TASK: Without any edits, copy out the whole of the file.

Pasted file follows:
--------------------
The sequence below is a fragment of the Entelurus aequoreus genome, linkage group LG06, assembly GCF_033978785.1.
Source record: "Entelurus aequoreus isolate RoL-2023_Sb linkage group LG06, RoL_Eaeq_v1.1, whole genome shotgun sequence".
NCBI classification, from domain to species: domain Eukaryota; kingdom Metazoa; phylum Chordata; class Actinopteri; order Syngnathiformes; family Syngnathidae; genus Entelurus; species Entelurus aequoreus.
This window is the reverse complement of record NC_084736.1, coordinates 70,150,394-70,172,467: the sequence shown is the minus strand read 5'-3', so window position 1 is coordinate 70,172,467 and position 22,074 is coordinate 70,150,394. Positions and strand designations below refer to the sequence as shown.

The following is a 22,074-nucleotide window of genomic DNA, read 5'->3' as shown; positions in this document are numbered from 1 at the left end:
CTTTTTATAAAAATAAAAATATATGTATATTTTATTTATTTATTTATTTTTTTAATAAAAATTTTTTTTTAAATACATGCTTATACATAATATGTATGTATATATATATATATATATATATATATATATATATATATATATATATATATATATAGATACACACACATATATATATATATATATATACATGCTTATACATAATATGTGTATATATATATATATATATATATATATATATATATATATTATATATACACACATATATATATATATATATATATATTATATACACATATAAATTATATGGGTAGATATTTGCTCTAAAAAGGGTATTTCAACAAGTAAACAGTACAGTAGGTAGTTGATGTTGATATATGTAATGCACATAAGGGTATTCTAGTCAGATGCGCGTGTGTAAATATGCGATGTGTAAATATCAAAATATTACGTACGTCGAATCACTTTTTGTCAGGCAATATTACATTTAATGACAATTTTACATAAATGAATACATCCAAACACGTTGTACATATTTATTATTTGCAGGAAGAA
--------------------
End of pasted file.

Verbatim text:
The sequence below is a fragment of the Entelurus aequoreus genome, linkage group LG06, assembly GCF_033978785.1.
Source record: "Entelurus aequoreus isolate RoL-2023_Sb linkage group LG06, RoL_Eaeq_v1.1, whole genome shotgun sequence".
NCBI classification, from domain to species: domain Eukaryota; kingdom Metazoa; phylum Chordata; class Actinopteri; order Syngnathiformes; family Syngnathidae; genus Entelurus; species Entelurus aequoreus.
This window is the reverse complement of record NC_084736.1, coordinates 70,150,394-70,172,467: the sequence shown is the minus strand read 5'-3', so window position 1 is coordinate 70,172,467 and position 22,074 is coordinate 70,150,394. Positions and strand designations below refer to the sequence as shown.

The following is a 22,074-nucleotide window of genomic DNA, read 5'->3' as shown; positions in this document are numbered from 1 at the left end:
CTTTTTATAAAAATAAAAATATATGTATATTTTATTTATTTATTTATTTTTTTAATAAAAATTTTTTTTTAAATACATGCTTATACATAATATGTATGTATATATATATATATATATATATATATATATATATATATATATATATATATATATAGATACACACACATATATATATATATATATATACATGCTTATACATAATATGTGTATATATATATATATATATATATATATATATATATATATTATATATACACACATATATATATATATATATATATATTATATACACATATAAATTATATGGGTAGATATTTGCTCTAAAAAGGGTATTTCAACAAGTAAACAGTACAGTAGGTAGTTGATGTTGATATATGTAATGCACATAAGGGTATTCTAGTCAGATGCGCGTGTGTAAATATGCGATGTGTAAATATCAAAATATTACGTACGTCGAATCACTTTTTGTCAGGCAATATTACATTTAATGACAATTTTACATAAATGAATACATCCAAACACGTTGTACATATTTATTATTTGCAGGAAGAA